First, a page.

It figures that on the heels of writing a blog about letting kids be kids – the parenting world is all a rage about a nine-year old who is acting anything but his age. Turns out the kid can throw 40-mile-per-hour strikes in a youth baseball league that is used to pitches much, much, much slower. In an effort to level the playing fields (literally), the league has taken most unusual action and has banned the kid from pitching.
So sad. The kid is great. The kid has huge potential. And, a bunch of parents have decided to respond by banning him from playing. One team went so far as to forfeit their game when the kid took the mound. The other teams simply put down their gloves and bats and walked off the field. What kind of lesson is this?
Before we go there, however, let me point out that according to the story, the kid is a great pitcher. He’s not wild. No players have been hit by any of his fastballs. So, check the “dangerous” arguments at the door. So, I ask again, what kind of lesson is this?
Seems to me the lesson being taught is, “Oh, we can’t win if we play against this kid, so we’re going to quit and walk off the field.” Seems to me that there is a HUGE opportunity to teach much better lessons.
I remember when I was a kid playing Little League. I was a great fielder, but I basically sucked with the bat. So, anytime I faced one pitcher in particular, I just put the bat on my shoulder and let the balls fly by: Strike one. Strike two. Strike three. Sit down. One time, as I approached the plate, my dad said, “Remember, Todd, you can’t hit it if you don’t swing.”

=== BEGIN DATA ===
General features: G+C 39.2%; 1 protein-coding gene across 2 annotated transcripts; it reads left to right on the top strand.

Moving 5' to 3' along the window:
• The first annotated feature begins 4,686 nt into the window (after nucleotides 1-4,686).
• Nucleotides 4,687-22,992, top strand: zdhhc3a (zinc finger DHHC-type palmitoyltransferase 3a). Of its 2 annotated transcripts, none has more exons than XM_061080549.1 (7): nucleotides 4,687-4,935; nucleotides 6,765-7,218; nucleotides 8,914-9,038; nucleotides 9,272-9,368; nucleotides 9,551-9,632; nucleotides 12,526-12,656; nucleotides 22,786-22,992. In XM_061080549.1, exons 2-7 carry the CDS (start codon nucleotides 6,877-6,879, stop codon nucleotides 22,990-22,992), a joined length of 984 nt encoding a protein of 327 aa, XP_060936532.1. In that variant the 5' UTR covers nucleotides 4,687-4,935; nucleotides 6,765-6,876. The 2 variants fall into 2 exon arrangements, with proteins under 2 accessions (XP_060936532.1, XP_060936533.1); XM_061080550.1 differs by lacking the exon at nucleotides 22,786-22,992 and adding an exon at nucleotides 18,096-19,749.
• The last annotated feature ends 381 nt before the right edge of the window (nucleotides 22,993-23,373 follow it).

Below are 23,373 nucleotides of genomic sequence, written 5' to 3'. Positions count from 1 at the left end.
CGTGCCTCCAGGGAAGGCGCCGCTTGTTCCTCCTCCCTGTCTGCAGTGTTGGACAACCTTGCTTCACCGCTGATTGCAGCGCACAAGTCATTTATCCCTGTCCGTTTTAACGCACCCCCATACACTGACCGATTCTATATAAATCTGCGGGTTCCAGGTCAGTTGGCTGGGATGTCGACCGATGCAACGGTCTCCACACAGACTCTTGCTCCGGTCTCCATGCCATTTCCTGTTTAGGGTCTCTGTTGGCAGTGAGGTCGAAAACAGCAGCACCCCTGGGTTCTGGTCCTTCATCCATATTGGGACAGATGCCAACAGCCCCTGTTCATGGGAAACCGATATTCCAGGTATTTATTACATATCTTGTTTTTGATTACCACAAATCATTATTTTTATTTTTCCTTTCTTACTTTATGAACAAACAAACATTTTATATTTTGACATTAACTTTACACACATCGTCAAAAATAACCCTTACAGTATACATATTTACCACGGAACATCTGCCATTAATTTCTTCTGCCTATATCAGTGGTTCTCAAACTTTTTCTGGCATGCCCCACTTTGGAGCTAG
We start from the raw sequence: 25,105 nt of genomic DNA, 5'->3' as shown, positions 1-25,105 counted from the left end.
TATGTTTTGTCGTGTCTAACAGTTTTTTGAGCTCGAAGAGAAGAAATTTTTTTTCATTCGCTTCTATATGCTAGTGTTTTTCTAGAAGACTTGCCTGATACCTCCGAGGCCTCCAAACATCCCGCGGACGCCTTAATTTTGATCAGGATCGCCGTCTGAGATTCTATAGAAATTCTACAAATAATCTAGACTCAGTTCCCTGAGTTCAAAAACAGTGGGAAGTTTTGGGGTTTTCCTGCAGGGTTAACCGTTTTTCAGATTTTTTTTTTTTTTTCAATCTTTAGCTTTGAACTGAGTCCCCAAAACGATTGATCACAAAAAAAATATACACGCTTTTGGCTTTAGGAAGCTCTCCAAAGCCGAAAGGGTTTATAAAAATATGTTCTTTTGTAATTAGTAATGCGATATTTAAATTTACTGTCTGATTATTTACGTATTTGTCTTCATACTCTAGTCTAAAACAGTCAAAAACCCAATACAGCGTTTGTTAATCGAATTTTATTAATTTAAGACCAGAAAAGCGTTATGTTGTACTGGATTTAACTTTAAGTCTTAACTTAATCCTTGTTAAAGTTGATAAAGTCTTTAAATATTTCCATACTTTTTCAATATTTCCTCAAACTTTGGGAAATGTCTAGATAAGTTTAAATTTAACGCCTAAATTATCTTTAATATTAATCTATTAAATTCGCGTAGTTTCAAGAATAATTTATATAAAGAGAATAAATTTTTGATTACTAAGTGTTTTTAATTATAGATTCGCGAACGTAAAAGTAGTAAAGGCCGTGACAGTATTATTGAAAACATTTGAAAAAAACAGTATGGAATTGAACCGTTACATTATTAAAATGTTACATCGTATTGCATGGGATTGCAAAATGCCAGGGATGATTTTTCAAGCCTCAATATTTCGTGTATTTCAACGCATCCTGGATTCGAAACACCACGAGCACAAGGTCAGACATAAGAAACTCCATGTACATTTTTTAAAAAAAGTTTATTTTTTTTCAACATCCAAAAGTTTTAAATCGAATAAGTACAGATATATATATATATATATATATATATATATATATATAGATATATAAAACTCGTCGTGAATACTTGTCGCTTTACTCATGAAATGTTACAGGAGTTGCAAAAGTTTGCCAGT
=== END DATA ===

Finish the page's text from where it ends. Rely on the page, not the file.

A funny thing happened. I struck out on three pitches. But, I swung at all three of them. I tried to hit the ball. I even fouled one off. Striking out never felt so good. Unfortunately for a full league of players, they’ll never have a chance to learn how to strike out. Instead, they are all being taught that “when the going gets tough, make sure you get rid of the tough and keep the going nice and easy.” Heaven forbid our kids strike out.
In a way, I guess there is some relevance to the post I put up yesterday. The very same parents who often spend all their time bragging about their kids, are often the same ones who probably wouldn’t want their Little Billy to strike out.
And what about the poor kid who happens to have a unique skill? What’s his lesson in all of this? If you try your best and you’re really good at something – you’ll be thrown out of the league. I’m thinking that nine-year old feels pretty badly at a time when he should feel really great. His parents are seeking legal advice. As parents, there are so many times when we just can’t get out of our own ways.
This is just the most recent time that parents have gotten competitiveness thing all messed up. There was the league that canceled its All-Star game, as the Mayor of the town felt such teams made the non-All-Stars feel badly about themselves. Let kids learn. They bounce back.
I’m not a hyper-competitive person. As a kid, I was one of the “how you play the game” kinda players. I was mad if we lost a big game, but it wouldn’t last. And, my dad wasn’t the crazy parent screaming from the stands. He just wanted me to try. Didn’t matter that I missed. What mattered was that I took my shot.
That’s what these kids deserve.